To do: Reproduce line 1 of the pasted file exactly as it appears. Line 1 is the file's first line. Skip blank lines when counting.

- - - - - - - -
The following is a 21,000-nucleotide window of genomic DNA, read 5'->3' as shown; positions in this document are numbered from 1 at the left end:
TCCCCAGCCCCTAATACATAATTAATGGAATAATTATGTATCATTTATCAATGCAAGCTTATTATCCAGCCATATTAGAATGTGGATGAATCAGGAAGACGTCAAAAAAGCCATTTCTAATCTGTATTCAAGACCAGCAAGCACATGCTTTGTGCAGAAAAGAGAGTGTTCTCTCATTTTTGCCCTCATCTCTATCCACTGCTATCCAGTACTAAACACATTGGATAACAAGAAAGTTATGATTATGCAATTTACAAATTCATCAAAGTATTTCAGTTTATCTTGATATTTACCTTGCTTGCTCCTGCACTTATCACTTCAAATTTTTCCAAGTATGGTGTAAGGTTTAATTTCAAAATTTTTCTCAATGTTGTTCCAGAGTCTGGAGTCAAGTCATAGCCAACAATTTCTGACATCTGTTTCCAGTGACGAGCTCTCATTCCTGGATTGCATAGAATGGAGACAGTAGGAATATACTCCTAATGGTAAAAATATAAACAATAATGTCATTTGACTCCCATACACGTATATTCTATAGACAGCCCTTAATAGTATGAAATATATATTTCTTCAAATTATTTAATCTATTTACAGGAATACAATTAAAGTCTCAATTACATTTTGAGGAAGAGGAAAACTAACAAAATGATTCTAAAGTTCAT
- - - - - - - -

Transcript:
The following is a 21,000-nucleotide window of genomic DNA, read 5'->3' as shown; positions in this document are numbered from 1 at the left end: